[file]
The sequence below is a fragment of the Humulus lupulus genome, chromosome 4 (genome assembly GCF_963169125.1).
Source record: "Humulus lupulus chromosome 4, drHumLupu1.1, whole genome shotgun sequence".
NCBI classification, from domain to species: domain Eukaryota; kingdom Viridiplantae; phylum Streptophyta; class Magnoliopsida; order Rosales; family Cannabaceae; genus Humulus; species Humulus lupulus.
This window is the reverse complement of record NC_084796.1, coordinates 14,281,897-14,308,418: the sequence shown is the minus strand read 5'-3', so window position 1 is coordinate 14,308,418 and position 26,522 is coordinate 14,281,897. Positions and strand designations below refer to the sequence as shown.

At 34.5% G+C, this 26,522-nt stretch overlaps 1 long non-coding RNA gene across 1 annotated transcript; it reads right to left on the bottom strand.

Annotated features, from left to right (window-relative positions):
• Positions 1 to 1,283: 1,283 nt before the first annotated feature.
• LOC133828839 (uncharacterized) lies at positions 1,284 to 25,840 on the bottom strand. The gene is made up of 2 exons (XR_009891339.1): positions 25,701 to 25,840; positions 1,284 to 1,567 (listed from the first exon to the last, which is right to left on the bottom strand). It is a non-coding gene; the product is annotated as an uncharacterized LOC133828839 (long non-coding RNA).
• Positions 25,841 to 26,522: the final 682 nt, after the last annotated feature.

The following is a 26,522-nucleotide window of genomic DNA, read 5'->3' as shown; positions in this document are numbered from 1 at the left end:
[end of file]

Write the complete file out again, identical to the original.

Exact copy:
The sequence below is a fragment of the Humulus lupulus genome, chromosome 4 (genome assembly GCF_963169125.1).
Source record: "Humulus lupulus chromosome 4, drHumLupu1.1, whole genome shotgun sequence".
NCBI classification, from domain to species: domain Eukaryota; kingdom Viridiplantae; phylum Streptophyta; class Magnoliopsida; order Rosales; family Cannabaceae; genus Humulus; species Humulus lupulus.
This window is the reverse complement of record NC_084796.1, coordinates 14,281,897-14,308,418: the sequence shown is the minus strand read 5'-3', so window position 1 is coordinate 14,308,418 and position 26,522 is coordinate 14,281,897. Positions and strand designations below refer to the sequence as shown.

At 34.5% G+C, this 26,522-nt stretch overlaps 1 long non-coding RNA gene across 1 annotated transcript; it reads right to left on the bottom strand.

Annotated features, from left to right (window-relative positions):
• Positions 1 to 1,283: 1,283 nt before the first annotated feature.
• LOC133828839 (uncharacterized) lies at positions 1,284 to 25,840 on the bottom strand. The gene is made up of 2 exons (XR_009891339.1): positions 25,701 to 25,840; positions 1,284 to 1,567 (listed from the first exon to the last, which is right to left on the bottom strand). It is a non-coding gene; the product is annotated as an uncharacterized LOC133828839 (long non-coding RNA).
• Positions 25,841 to 26,522: the final 682 nt, after the last annotated feature.

The following is a 26,522-nucleotide window of genomic DNA, read 5'->3' as shown; positions in this document are numbered from 1 at the left end: